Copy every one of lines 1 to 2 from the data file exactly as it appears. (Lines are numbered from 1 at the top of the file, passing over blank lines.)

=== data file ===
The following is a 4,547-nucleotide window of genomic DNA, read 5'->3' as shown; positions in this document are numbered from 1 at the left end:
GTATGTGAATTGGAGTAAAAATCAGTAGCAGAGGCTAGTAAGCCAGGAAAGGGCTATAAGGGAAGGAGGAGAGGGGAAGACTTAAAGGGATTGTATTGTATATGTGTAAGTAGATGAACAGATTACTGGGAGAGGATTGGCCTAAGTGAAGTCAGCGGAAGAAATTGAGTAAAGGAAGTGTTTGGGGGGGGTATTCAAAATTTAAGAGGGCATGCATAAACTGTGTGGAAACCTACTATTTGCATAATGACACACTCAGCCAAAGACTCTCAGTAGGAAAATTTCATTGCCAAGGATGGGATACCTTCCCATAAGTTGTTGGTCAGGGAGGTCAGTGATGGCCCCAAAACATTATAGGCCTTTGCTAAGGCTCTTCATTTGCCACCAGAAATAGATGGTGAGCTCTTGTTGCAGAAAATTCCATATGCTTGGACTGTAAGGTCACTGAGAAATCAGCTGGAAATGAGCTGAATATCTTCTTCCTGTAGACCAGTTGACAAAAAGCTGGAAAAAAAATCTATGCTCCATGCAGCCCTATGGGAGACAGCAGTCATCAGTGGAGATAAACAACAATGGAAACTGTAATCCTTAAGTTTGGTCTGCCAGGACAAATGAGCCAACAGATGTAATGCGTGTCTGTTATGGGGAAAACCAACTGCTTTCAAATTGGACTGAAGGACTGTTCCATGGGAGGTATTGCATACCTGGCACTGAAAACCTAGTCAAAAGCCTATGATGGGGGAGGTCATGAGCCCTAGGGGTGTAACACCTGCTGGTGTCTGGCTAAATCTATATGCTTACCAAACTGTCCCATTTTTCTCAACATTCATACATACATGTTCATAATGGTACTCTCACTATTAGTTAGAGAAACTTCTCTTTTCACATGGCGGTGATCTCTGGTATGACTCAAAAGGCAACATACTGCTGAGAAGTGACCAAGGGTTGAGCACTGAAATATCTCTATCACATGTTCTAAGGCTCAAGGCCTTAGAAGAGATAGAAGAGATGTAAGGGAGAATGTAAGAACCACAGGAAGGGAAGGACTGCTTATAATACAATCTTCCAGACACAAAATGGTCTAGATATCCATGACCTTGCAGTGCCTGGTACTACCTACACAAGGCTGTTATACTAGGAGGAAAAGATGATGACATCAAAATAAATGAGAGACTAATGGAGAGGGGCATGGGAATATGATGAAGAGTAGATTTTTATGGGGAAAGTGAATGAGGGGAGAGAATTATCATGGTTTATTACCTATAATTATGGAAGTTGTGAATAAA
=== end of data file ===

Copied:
The following is a 4,547-nucleotide window of genomic DNA, read 5'->3' as shown; positions in this document are numbered from 1 at the left end:
GTATGTGAATTGGAGTAAAAATCAGTAGCAGAGGCTAGTAAGCCAGGAAAGGGCTATAAGGGAAGGAGGAGAGGGGAAGACTTAAAGGGATTGTATTGTATATGTGTAAGTAGATGAACAGATTACTGGGAGAGGATTGGCCTAAGTGAAGTCAGCGGAAGAAATTGAGTAAAGGAAGTGTTTGGGGGGGGTATTCAAAATTTAAGAGGGCATGCATAAACTGTGTGGAAACCTACTATTTGCATAATGACACACTCAGCCAAAGACTCTCAGTAGGAAAATTTCATTGCCAAGGATGGGATACCTTCCCATAAGTTGTTGGTCAGGGAGGTCAGTGATGGCCCCAAAACATTATAGGCCTTTGCTAAGGCTCTTCATTTGCCACCAGAAATAGATGGTGAGCTCTTGTTGCAGAAAATTCCATATGCTTGGACTGTAAGGTCACTGAGAAATCAGCTGGAAATGAGCTGAATATCTTCTTCCTGTAGACCAGTTGACAAAAAGCTGGAAAAAAAATCTATGCTCCATGCAGCCCTATGGGAGACAGCAGTCATCAGTGGAGATAAACAACAATGGAAACTGTAATCCTTAAGTTTGGTCTGCCAGGACAAATGAGCCAACAGATGTAATGCGTGTCTGTTATGGGGAAAACCAACTGCTTTCAAATTGGACTGAAGGACTGTTCCATGGGAGGTATTGCATACCTGGCACTGAAAACCTAGTCAAAAGCCTATGATGGGGGAGGTCATGAGCCCTAGGGGTGTAACACCTGCTGGTGTCTGGCTAAATCTATATGCTTACCAAACTGTCCCATTTTTCTCAACATTCATACATACATGTTCATAATGGTACTCTCACTATTAGTTAGAGAAACTTCTCTTTTCACATGGCGGTGATCTCTGGTATGACTCAAAAGGCAACATACTGCTGAGAAGTGACCAAGGGTTGAGCACTGAAATATCTCTATCACATGTTCTAAGGCTCAAGGCCTTAGAAGAGATAGAAGAGATGTAAGGGAGAATGTAAGAACCACAGGAAGGGAAGGACTGCTTATAATACAATCTTCCAGACACAAAATGGTCTAGATATCCATGACCTTGCAGTGCCTGGTACTACCTACACAAGGCTGTTATACTAGGAGGAAAAGATGATGACATCAAAATAAATGAGAGACTAATGGAGAGGGGCATGGGAATATGATGAAGAGTAGATTTTTATGGGGAAAGTGAATGAGGGGAGAGAATTATCATGGTTTATTACCTATAATTATGGAAGTTGTGAATAAA